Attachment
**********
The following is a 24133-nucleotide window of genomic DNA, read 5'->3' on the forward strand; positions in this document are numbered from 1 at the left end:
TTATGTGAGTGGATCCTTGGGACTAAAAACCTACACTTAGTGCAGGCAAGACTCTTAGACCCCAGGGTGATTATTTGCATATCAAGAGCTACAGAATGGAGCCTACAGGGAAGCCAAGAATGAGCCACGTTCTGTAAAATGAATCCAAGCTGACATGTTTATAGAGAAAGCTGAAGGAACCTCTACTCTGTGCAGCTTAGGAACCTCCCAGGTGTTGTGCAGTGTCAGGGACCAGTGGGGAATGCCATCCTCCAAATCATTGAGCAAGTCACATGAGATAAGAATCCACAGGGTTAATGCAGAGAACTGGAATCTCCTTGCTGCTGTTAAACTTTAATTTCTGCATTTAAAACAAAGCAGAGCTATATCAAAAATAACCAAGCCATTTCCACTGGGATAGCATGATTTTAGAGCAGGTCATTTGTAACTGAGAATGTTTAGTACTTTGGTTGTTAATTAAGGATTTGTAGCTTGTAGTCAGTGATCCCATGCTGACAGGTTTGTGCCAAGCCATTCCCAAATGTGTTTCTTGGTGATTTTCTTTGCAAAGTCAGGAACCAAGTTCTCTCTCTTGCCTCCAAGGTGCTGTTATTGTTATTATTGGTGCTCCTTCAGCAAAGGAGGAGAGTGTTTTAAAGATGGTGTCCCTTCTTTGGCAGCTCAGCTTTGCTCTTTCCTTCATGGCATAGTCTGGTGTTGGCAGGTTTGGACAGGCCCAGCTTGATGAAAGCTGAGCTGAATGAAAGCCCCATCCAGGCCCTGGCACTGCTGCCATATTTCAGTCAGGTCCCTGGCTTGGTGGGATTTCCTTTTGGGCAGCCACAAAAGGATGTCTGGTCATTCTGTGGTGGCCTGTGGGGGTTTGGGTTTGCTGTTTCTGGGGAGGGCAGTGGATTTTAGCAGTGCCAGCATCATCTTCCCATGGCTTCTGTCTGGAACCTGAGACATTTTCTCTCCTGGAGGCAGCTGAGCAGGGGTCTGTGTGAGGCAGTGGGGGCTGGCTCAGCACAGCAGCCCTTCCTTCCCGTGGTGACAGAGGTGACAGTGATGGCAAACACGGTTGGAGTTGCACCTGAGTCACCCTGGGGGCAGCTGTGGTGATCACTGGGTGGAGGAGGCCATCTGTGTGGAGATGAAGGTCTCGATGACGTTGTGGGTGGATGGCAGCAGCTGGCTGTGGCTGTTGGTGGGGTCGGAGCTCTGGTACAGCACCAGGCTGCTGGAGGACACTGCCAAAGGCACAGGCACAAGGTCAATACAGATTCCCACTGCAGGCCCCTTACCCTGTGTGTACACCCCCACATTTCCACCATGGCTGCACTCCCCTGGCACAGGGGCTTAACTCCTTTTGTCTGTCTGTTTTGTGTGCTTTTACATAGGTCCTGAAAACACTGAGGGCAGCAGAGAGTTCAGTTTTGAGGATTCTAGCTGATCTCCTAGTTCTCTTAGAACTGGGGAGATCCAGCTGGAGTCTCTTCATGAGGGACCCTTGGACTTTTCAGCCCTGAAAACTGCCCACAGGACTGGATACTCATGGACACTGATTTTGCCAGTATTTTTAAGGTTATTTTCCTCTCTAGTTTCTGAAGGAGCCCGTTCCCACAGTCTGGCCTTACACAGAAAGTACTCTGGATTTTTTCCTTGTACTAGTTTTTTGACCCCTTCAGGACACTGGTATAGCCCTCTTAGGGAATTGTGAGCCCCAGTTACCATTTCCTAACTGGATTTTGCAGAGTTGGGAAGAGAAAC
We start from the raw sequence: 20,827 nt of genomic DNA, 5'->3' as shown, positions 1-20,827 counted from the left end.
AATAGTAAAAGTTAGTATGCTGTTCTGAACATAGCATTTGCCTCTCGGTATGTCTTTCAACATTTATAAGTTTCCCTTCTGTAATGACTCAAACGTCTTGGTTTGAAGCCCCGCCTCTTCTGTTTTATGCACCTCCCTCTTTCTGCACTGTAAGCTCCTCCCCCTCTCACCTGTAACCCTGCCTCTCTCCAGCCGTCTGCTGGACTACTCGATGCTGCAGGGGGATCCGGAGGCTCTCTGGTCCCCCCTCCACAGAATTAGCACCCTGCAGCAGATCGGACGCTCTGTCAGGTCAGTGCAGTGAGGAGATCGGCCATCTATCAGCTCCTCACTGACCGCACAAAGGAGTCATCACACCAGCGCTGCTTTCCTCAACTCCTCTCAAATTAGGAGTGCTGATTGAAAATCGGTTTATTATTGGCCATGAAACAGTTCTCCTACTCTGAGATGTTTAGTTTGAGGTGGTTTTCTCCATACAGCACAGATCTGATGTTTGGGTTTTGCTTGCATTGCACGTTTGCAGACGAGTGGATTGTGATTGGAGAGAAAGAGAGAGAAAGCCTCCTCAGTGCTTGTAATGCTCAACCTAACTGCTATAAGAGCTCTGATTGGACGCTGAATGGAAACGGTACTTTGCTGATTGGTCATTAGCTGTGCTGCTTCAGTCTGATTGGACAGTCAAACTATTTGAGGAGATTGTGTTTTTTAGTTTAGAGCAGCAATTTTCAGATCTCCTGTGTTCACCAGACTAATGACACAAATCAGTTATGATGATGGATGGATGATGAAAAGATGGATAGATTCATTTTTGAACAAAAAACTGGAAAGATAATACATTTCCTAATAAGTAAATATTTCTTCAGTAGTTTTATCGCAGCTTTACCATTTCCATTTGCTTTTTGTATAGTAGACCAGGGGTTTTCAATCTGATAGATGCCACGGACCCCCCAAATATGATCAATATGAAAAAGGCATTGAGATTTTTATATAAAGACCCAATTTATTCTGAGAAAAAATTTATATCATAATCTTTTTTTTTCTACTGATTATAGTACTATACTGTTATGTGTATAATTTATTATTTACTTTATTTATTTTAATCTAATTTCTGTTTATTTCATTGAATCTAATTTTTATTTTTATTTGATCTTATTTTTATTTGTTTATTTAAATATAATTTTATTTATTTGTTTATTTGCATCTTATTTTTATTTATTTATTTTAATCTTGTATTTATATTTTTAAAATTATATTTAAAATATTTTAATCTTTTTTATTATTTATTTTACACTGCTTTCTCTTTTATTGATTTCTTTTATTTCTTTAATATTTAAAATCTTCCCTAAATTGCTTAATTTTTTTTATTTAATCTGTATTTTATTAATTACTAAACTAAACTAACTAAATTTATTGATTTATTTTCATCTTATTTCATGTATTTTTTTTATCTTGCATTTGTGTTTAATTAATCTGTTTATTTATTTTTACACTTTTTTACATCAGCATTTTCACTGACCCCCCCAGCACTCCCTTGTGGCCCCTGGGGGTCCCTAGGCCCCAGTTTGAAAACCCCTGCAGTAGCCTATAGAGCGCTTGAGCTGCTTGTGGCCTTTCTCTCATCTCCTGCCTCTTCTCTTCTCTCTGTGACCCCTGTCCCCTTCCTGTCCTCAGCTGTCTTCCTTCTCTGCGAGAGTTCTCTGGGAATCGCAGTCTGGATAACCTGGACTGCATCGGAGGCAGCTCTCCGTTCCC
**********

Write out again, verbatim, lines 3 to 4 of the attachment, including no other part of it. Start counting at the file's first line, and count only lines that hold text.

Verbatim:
We start from the raw sequence: 20,827 nt of genomic DNA, 5'->3' as shown, positions 1-20,827 counted from the left end.
AATAGTAAAAGTTAGTATGCTGTTCTGAACATAGCATTTGCCTCTCGGTATGTCTTTCAACATTTATAAGTTTCCCTTCTGTAATGACTCAAACGTCTTGGTTTGAAGCCCCGCCTCTTCTGTTTTATGCACCTCCCTCTTTCTGCACTGTAAGCTCCTCCCCCTCTCACCTGTAACCCTGCCTCTCTCCAGCCGTCTGCTGGACTACTCGATGCTGCAGGGGGATCCGGAGGCTCTCTGGTCCCCCCTCCACAGAATTAGCACCCTGCAGCAGATCGGACGCTCTGTCAGGTCAGTGCAGTGAGGAGATCGGCCATCTATCAGCTCCTCACTGACCGCACAAAGGAGTCATCACACCAGCGCTGCTTTCCTCAACTCCTCTCAAATTAGGAGTGCTGATTGAAAATCGGTTTATTATTGGCCATGAAACAGTTCTCCTACTCTGAGATGTTTAGTTTGAGGTGGTTTTCTCCATACAGCACAGATCTGATGTTTGGGTTTTGCTTGCATTGCACGTTTGCAGACGAGTGGATTGTGATTGGAGAGAAAGAGAGAGAAAGCCTCCTCAGTGCTTGTAATGCTCAACCTAACTGCTATAAGAGCTCTGATTGGACGCTGAATGGAAACGGTACTTTGCTGATTGGTCATTAGCTGTGCTGCTTCAGTCTGATTGGACAGTCAAACTATTTGAGGAGATTGTGTTTTTTAGTTTAGAGCAGCAATTTTCAGATCTCCTGTGTTCACCAGACTAATGACACAAATCAGTTATGATGATGGATGGATGATGAAAAGATGGATAGATTCATTTTTGAACAAAAAACTGGAAAGATAATACATTTCCTAATAAGTAAATATTTCTTCAGTAGTTTTATCGCAGCTTTACCATTTCCATTTGCTTTTTGTATAGTAGACCAGGGGTTTTCAATCTGATAGATGCCACGGACCCCCCAAATATGATCAATATGAAAAAGGCATTGAGATTTTTATATAAAGACCCAATTTATTCTGAGAAAAAATTTATATCATAATCTTTTTTTTTCTACTGATTATAGTACTATACTGTTATGTGTATAATTTATTATTTACTTTATTTATTTTAATCTAATTTCTGTTTATTTCATTGAATCTAATTTTTATTTTTATTTGATCTTATTTTTATTTGTTTATTTAAATATAATTTTATTTATTTGTTTATTTGCATCTTATTTTTATTTATTTATTTTAATCTTGTATTTATATTTTTAAAATTATATTTAAAATATTTTAATCTTTTTTATTATTTATTTTACACTGCTTTCTCTTTTATTGATTTCTTTTATTTCTTTAATATTTAAAATCTTCCCTAAATTGCTTAATTTTTTTTATTTAATCTGTATTTTATTAATTACTAAACTAAACTAACTAAATTTATTGATTTATTTTCATCTTATTTCATGTATTTTTTTTATCTTGCATTTGTGTTTAATTAATCTGTTTATTTATTTTTACACTTTTTTACATCAGCATTTTCACTGACCCCCCCAGCACTCCCTTGTGGCCCCTGGGGGTCCCTAGGCCCCAGTTTGAAAACCCCTGCAGTAGCCTATAGAGCGCTTGAGCTGCTTGTGGCCTTTCTCTCATCTCCTGCCTCTTCTCTTCTCTCTGTGACCCCTGTCCCCTTCCTGTCCTCAGCTGTCTTCCTTCTCTGCGAGAGTTCTCTGGGAATCGCAGTCTGGATAACCTGGACTGCATCGGAGGCAGCTCTCCGTTCCC